Ask Questions … A Lot Of Them: Starting a new job kind of feels like grade school: Participation and asking questions are always good things. Now, don’t be that person who asks a question just for the sake of asking a question. It’ll become abundantly apparent to your coworkers that you’re just trying to suck up. However, when we suggest asking questions we mean it. When starting a new job, it’s easy to assume that things are just how they were in your previous job stops. But, often times, they’re not. And in a professional landscape in which everyone is struggling to keep their jobs and move up the ladder, it’s important to learn your new gig as quickly and efficiently as possible. So don’t be bashful about asking questions of your managers and co-workers. They’ll appreciate your interest in learning the ins and outs of your job and, much like above, everyone likes to feel as if they are knowledgeable and able to teach the “new person.” Giving them the chance to teach you something will make them feel good and give you the information that you need to start showing off your skills.
Meet As Many People As Possible: If you’re starting a new job, there is no doubt that you’ll be subject to the requisite trot around the office for the quick meet and greets. “Hi So and So, This Is So and So” doesn’t exactly do a whole lot to help you on your way to making a good first impression. Those introductions are so empty that they are easily forgotten within a few minutes. However, making the effort to independently meet as many people as possible during the first few weeks of starting a new job is a great way to make a good first impression. Try to meet not only the people that you will work with on a daily basis but also those in other departments that you might cross paths with. Ultimately building these pleasant exchanges will make your job a lot easier when you have to go to these folks for projects and will allow them to be more inclined to help you.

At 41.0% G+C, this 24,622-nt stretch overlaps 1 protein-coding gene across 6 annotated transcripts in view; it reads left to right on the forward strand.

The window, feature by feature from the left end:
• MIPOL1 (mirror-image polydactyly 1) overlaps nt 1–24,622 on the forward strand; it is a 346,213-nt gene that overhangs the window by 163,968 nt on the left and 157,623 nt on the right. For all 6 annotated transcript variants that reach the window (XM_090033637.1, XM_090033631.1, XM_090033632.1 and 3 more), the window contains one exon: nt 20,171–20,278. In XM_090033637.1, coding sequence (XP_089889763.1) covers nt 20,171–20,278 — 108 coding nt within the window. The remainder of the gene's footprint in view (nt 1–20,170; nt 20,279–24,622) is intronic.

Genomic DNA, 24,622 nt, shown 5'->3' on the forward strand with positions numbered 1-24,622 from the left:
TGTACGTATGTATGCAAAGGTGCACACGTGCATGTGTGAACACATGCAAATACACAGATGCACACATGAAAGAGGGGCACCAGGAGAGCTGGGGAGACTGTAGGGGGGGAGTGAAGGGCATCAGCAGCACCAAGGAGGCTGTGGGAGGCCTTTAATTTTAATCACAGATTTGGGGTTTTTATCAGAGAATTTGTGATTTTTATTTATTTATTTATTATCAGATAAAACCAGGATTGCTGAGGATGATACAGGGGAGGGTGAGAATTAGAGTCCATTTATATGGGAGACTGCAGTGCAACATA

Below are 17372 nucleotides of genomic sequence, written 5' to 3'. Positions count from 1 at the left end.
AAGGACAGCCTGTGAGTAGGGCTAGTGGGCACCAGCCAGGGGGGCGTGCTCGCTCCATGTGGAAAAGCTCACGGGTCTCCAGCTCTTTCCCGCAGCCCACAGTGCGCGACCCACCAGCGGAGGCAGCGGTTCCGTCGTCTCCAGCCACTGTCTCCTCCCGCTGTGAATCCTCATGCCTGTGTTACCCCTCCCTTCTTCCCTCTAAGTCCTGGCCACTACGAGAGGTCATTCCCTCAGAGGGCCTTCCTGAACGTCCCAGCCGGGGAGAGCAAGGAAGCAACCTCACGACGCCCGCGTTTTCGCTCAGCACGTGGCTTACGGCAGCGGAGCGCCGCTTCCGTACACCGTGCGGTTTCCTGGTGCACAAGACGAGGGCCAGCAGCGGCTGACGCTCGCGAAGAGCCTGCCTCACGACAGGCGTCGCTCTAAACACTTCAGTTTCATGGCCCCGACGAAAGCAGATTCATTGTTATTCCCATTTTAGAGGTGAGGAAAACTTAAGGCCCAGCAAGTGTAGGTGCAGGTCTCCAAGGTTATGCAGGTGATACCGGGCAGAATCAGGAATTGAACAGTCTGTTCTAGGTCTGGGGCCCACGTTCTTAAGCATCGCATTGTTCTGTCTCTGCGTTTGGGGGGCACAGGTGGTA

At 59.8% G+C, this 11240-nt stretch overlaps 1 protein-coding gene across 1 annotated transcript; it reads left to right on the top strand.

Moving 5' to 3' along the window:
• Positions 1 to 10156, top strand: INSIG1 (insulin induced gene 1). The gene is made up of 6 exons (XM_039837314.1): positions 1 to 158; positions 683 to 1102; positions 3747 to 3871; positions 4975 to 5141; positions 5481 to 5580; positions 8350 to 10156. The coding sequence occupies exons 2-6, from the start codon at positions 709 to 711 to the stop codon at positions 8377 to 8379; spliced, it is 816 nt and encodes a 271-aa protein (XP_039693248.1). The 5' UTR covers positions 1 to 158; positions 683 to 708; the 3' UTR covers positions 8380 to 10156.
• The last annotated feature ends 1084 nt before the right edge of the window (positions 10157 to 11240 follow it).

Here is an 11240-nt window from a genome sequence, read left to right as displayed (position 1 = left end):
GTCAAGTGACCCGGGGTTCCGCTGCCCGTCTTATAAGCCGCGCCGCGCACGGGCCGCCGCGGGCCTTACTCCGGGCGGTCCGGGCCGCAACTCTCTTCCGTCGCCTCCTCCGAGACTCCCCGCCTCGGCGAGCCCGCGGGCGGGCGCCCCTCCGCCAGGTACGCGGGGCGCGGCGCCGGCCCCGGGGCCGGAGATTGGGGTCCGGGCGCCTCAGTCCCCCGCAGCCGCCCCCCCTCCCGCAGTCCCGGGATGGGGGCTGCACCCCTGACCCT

Be Overly Professional: This might seem like a no-brainer, but it’s still worth re-iterating. Being on time, leaving after your manager leaves, dressing the part (and maybe a little above the part) and treating every assignment you’re given as it’s the most important task of your life will go a very long way to setting yourself off on the right foot. Also, try to find opportunities to go a little above and beyond or to take on tasks that might not be the most fun. Showing a willingness to “take one for the team” or put in the extra work will not only make your managers take notice, but will also curry some favor among your co-workers when they see your willingness to be a team player. And last, but certainly not least, be sure that you are always prepared. It’s fine to not know every little detail of your new job, but be sure that you are as prepared as possible for every meeting and every assignment. Your willingness to really show up and be engaged will speak volumes as you embark on your new gig.